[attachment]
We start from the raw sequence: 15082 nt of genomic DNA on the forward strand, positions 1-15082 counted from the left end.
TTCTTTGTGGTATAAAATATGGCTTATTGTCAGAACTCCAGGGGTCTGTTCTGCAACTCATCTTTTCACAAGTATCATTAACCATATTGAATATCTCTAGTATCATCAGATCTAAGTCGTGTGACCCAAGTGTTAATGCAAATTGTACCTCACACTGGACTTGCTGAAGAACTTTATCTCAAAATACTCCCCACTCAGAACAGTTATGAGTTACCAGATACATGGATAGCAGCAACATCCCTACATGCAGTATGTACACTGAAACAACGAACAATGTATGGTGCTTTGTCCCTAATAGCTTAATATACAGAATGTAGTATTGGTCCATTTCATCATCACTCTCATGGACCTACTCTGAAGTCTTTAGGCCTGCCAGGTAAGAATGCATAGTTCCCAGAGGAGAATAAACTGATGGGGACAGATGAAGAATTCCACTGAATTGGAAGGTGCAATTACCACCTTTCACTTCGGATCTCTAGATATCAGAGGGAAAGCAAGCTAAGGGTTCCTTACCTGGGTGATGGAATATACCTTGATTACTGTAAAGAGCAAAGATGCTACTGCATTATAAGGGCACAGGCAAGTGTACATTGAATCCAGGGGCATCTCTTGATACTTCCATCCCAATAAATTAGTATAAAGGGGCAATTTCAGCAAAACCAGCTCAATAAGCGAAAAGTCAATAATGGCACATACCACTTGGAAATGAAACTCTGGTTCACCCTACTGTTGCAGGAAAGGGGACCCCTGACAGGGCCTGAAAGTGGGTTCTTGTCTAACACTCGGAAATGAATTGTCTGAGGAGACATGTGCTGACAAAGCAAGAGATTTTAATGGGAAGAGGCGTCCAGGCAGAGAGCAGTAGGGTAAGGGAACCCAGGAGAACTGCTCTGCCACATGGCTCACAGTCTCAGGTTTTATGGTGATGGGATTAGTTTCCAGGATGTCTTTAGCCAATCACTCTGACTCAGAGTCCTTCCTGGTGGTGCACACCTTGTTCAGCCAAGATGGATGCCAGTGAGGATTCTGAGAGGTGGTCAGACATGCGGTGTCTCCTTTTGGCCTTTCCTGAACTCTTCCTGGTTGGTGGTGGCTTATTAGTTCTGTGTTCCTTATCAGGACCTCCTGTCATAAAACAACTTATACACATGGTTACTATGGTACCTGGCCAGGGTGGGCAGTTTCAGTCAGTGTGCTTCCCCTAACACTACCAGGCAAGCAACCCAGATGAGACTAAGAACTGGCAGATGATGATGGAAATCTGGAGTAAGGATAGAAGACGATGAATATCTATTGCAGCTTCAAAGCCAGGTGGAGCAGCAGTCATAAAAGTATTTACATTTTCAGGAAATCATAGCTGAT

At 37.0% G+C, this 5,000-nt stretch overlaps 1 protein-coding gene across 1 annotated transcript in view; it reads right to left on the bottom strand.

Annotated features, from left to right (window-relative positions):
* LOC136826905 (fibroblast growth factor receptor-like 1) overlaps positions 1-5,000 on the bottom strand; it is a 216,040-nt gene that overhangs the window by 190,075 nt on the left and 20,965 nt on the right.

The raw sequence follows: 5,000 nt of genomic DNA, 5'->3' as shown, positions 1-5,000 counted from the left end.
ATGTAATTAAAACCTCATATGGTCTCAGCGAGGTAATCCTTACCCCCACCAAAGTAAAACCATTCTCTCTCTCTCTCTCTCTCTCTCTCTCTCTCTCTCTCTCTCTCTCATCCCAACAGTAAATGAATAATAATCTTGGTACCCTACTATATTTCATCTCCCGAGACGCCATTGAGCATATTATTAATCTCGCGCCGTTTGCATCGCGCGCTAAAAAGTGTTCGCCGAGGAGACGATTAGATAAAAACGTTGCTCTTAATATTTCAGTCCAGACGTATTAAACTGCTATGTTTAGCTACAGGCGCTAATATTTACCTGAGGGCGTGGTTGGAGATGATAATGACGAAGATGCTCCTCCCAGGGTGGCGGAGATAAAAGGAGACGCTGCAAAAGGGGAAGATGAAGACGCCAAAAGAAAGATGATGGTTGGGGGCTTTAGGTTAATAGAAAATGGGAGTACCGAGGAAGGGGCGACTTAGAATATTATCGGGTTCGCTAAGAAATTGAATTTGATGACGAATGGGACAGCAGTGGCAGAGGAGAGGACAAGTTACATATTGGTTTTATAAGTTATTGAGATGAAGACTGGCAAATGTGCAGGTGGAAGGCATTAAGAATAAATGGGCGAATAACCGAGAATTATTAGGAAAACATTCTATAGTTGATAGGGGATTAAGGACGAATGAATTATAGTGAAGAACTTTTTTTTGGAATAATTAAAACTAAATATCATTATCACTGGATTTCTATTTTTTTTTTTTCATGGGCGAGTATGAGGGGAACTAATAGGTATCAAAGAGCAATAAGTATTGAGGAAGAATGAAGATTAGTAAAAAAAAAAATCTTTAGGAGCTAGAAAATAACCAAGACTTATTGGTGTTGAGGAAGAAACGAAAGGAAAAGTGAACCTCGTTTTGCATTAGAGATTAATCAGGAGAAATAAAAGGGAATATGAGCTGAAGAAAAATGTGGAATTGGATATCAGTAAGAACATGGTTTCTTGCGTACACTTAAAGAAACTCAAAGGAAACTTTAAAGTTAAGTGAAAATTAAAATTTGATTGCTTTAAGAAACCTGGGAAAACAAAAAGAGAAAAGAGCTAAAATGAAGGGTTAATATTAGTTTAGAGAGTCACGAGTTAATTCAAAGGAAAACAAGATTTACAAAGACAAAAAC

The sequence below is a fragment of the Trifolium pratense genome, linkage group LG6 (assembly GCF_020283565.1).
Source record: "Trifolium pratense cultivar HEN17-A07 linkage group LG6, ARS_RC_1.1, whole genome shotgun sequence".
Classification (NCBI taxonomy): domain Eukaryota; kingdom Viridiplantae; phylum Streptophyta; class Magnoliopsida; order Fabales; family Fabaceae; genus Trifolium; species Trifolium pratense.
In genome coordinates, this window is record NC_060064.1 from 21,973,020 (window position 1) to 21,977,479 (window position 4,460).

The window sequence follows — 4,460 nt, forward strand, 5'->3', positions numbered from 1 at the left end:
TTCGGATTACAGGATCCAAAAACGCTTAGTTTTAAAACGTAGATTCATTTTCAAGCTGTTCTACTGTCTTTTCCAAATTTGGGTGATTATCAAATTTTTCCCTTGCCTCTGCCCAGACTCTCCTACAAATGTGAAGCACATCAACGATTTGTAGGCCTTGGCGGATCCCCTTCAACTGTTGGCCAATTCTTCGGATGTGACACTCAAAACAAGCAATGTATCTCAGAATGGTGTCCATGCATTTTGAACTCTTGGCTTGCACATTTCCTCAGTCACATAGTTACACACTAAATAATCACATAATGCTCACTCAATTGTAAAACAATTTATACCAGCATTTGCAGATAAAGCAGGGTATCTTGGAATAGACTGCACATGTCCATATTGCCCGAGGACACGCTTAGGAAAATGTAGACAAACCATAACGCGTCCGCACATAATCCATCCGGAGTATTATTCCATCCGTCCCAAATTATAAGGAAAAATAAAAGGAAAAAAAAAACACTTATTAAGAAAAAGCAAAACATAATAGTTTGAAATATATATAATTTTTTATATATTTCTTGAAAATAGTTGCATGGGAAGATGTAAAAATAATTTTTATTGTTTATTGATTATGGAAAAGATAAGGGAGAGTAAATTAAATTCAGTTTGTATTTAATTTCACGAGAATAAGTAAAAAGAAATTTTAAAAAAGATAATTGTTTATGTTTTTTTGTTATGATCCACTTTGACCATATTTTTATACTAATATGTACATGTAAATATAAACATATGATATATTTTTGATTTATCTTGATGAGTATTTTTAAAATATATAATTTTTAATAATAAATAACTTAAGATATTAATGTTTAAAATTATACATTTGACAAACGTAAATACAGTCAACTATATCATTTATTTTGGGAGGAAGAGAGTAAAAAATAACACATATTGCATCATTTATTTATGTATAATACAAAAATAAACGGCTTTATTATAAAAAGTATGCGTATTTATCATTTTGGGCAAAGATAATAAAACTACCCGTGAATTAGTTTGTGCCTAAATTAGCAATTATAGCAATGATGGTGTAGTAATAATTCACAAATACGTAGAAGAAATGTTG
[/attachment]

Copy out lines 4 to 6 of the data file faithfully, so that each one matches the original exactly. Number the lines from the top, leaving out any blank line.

Annotated features, from left to right (window-relative positions):
* LOC136826905 (fibroblast growth factor receptor-like 1) overlaps positions 1-5,000 on the bottom strand; it is a 216,040-nt gene that overhangs the window by 190,075 nt on the left and 20,965 nt on the right.

The raw sequence follows: 5,000 nt of genomic DNA, 5'->3' as shown, positions 1-5,000 counted from the left end.